UDK Music Player

Yesterday I was playing a cool little Flash game that had a cool little feature: an in-game music player (much like the simple MP3 players we’re all used to) sitting in the bottom corner. That got me thinking…could I do the same thing in UDK?

It turns out, yes. The easiest place to put such a music system would be in your custom game class. These variables handle all the data necessary for a basic music player:

var int currentTrack, numTracks;
var AudioComponent musicTracks[5];

currentTrack would store the array index of the track currently playing. numTracks stores the total tracks available (for now this is hard-coded in the default properties). musicTracks keeps references to the actual SoundCues for all available tracks. Like numTracks, the size of the array must also be hardcoded. If you’re against hard-coding stuff you can look into dynamic arrays, but I find this method much easier to work with.

Then you can add the following functions:

function StartMusic()

function SwitchTrack(int newTrack)
currentTrack = newTrack;

function AdvanceTrack(int diff)
local int newVal;
newVal = currentTrack + (diff % numTracks);
if(newVal < 0)
newVal = numTracks + newVal;
if(newVal >= numTracks)
newVal = newVal % numTracks;

StartMusic() just begins playing the current track with a fade-in. SwitchTrack() handles switching to a new index, and sets the current index to the new one. AdvanceTrack() does the same thing, except it works with differences between indices. For example, you can call AdvanceTrack(1) to play the next track, or AdvanceTrack(-1) to play the previous track. You also don’t have to worry about null indices since AdvanceTrack handles adjusting for rollover; AdvanceTrack(-1) from the first song in the list will begin playing the last song, for example.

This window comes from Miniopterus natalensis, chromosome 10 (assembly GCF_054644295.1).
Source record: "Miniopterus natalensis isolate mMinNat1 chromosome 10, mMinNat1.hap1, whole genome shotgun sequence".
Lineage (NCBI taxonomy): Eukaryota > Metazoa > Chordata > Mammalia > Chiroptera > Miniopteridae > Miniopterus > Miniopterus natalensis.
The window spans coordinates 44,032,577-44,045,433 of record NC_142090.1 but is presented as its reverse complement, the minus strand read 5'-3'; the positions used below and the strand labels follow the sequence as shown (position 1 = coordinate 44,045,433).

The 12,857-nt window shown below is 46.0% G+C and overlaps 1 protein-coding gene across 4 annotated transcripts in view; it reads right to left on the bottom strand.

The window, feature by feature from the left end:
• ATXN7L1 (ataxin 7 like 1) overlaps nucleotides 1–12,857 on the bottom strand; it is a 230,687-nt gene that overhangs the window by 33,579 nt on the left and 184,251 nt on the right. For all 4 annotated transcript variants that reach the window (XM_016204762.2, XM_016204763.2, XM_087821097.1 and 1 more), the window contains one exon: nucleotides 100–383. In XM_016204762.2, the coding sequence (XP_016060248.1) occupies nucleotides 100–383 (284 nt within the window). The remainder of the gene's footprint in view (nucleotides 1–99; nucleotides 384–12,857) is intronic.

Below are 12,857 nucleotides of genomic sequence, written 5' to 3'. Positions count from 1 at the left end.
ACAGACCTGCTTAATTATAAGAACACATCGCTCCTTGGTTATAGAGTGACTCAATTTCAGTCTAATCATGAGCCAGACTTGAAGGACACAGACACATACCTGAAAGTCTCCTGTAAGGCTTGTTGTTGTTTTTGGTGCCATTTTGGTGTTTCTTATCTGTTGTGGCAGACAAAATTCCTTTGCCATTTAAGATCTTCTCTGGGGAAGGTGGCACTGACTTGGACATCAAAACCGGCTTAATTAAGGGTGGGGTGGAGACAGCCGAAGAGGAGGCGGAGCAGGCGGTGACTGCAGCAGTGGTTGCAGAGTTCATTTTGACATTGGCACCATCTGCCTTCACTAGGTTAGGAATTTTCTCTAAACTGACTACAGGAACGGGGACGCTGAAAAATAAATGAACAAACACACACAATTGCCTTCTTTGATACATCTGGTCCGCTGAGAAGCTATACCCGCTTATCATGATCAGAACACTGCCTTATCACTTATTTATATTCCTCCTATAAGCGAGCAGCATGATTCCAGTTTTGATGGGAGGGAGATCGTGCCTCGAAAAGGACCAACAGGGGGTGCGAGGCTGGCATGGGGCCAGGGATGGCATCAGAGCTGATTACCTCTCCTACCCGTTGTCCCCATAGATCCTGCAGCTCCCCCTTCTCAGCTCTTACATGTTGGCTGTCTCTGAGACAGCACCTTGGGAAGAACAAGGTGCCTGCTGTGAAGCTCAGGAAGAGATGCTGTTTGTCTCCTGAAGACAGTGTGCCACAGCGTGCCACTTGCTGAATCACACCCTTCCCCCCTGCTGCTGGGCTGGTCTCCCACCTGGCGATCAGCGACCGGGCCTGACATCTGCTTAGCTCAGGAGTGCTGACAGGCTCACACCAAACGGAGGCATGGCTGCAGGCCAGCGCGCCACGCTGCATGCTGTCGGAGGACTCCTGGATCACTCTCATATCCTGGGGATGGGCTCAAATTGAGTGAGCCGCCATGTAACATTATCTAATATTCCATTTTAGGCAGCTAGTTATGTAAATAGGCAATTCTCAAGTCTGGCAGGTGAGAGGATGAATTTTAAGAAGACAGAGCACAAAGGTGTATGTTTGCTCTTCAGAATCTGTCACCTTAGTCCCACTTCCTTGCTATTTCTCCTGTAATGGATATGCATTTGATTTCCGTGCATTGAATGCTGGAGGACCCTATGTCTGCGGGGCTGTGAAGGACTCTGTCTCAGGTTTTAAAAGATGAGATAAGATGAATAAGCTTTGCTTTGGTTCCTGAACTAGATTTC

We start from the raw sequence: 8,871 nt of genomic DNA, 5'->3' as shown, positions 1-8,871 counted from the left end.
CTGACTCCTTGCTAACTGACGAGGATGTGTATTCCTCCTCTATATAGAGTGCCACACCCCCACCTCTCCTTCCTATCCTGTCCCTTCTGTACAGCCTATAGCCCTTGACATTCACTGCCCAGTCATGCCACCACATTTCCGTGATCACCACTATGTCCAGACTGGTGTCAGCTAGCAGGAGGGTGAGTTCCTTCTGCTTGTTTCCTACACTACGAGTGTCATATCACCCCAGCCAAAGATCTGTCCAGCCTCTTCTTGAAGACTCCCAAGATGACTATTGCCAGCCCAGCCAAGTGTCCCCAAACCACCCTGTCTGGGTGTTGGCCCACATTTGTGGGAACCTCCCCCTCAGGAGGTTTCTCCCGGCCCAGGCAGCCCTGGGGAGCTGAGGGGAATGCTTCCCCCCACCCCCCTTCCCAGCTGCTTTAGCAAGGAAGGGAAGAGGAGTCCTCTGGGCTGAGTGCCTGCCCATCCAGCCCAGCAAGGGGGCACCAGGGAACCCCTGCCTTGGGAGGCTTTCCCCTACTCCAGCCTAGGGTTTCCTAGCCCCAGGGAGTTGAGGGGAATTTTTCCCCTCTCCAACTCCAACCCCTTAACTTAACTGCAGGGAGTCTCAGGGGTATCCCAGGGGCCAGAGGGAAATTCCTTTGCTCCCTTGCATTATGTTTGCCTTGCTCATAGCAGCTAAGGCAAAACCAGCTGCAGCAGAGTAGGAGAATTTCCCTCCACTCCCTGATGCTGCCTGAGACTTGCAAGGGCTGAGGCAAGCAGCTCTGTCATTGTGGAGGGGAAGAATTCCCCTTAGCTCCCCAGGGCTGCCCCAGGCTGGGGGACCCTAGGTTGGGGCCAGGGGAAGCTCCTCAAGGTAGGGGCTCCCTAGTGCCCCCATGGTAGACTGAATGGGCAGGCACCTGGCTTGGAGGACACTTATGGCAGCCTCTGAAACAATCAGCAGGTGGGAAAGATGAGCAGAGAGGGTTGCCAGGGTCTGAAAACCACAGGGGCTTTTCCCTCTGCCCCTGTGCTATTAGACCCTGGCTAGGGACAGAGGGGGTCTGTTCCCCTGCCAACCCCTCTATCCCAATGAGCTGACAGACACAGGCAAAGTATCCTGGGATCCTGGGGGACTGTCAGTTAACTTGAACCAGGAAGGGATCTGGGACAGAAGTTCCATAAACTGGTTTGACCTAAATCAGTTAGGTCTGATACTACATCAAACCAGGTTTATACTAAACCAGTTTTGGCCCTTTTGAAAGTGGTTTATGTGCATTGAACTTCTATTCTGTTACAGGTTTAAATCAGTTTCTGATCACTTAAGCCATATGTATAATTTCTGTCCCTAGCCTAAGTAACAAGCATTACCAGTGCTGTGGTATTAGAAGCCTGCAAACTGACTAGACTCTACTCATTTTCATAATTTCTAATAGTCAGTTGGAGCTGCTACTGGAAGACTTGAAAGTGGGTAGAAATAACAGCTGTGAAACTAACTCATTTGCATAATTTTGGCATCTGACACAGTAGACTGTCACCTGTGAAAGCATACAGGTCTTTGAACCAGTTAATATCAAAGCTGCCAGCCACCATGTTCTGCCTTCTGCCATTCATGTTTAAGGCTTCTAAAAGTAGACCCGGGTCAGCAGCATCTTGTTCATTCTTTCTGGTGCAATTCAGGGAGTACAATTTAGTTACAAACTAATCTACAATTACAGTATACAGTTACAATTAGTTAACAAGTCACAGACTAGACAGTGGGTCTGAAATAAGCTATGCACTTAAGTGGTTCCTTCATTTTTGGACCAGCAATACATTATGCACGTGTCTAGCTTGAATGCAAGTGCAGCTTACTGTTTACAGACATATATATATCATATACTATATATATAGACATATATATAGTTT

Lastly we have the default properties:

Begin Object Name=Music01Comp
SoundCue=SoundCue'[ PATH TO YOUR SOUND CUE ]'
End Object

You can copy the Object template for all tracks you want to add, just change the “Name” each time and store it in a different index of musicTracks.

Now the last thing to do is actually make the music player! This is a task for ScaleForm and not really in the scope of this post (plus I’m still working on it 😛 ), so I’ll leave it up to you. A few hints though:

  • For a “Previous” button, call AdvanceTrack(-1).
  • For a “Next” button, call AdvanceTrack(1).
  • For a “Stop” button, you will likely need to make a special function. Note that at this point it doesn’t look like UnrealScript supports pausing/resuming a music track.
  • For a “Track Select” table, grab the selected index of the table (same song order as you have stored in musicTracks) and then call SwitchTrack(index).

2 thoughts on “UDK Music Player

  1. When using % for negative numbers just do


    This will let remove the IF from the code

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